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    APDEX

    Apdex Alliance Welcomes WatchMouse

    Today, the Apdex Alliance welcomes its latest sponsor. WatchMouse tests websites, services and applications utilizing an infrastructure that includes over 58 worldwide remote monitoring stations and a global network of checkpoints in 26 countries. The worldwide coverage is impressive as shown in the map below.

    WatchMouse has implemented Apdex reporting in its tools. You can easily add Apdex reports to the many monitoring systems that WatchMouse supplies. But this is just one from a wide range of reporting tools available. They support many user platforms along with detailed test settings. I have been using the tool for a while and will be writing about how to use Apdex with WatchMouse in the future.

    WatchMouse has also implemented a great Live Apdex Report widget that is running on the left of this website. We have been working with WatchMouse to make is simple and informative. I hope you agree. You can add the Apdex widget to track any service and make it part of your website (public or private). I am still experimenting with the widget. At the moment it is reporting on my two favorite websites (this one and NetForecast). But I think we should widen the scope of sites to track. Got any suggestions?

    I recommend you try out their service which is available with a free 30-day trail.

    Gomez Launches Apdex-Based “User Experience Index”

    It’s the busiest online shopping week of the year, and to mark it Gomez has launched a novel way to show how well retail websites are performing from a user’s viewpoint. This is a noteworthy first. Called the Compuware Gomez Retail User Experience Index (UX Index for short), this new report is much easier to interpret than traditional reports that simply rank websites by response time or other raw metrics.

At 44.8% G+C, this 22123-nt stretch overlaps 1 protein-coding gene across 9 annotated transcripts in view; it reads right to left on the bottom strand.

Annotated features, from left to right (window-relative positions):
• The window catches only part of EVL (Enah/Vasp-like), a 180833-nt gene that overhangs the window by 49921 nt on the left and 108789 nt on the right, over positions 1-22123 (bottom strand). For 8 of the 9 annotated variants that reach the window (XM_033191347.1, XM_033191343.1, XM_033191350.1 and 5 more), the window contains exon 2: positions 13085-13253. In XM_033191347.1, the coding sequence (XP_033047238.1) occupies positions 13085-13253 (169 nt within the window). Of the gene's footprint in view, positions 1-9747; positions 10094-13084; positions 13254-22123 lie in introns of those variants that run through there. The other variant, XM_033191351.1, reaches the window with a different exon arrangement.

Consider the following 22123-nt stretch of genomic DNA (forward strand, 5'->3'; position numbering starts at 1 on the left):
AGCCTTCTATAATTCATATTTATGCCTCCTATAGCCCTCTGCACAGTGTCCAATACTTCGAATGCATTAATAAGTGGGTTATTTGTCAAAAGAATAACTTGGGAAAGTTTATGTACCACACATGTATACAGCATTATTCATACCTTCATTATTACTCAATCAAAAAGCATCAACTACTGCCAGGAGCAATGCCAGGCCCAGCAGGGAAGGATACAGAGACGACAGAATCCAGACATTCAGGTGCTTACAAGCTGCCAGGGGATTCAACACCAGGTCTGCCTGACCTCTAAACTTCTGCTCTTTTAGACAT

Rather than report raw numbers for response time, availability and consistency, the UX Index uses Apdex scoring methodology to give websites one user experience-based score, which Gomez rolls up into a macro view of how well websites are performing for the top 500 online retailers, the top 15 retailer websites, and the top 15 mobile retailer websites. They also show how well the sites are performing relative to a baseline. Because Apdex factors in response time, consistency as well as availability, it enables Gomez to assign a single score to a measurement sample. This aspect of Apdex also makes it easy to aggregate the results of many websites into a single group score–allowing Gomez to compare multiple benchmarks over time.

    Gomez assigns every unique test an outcome of Satisfied, Tolerating or Frustrated. These categories are defined as:

    • Satisfied: Page response time of 2 seconds or less;
    • Tolerating: Page response time of between 2 and 8 seconds;
    • Frustrated: Page response time of greater than 8 seconds or the test failed.

    An Apdex score is determined by comparing the ratio of all Satisfied tests and half the Tolerating tests to the total of all tests. A score of 100 means that all tests (or users) in the sample fell into the Satisfied bucket. A score of zero indicates that all tests (or users) fell into the Frustrated bucket. Generally, a score of lower than 70 is considered poor, and 70 or greater is considered fair. A score between 85 and above 94 is considered good. A score above 94 is considered excellent.

    If there is one day of the year when retail websites are stressed to the maximum, Cyber Monday is it, so check out the UX Index here and see how things look. Later this week we plan to analyze how well the websites tested fared on Black Friday and Cyber Monday.

    Apdex-G and Apdex-R Composite Sections 1-5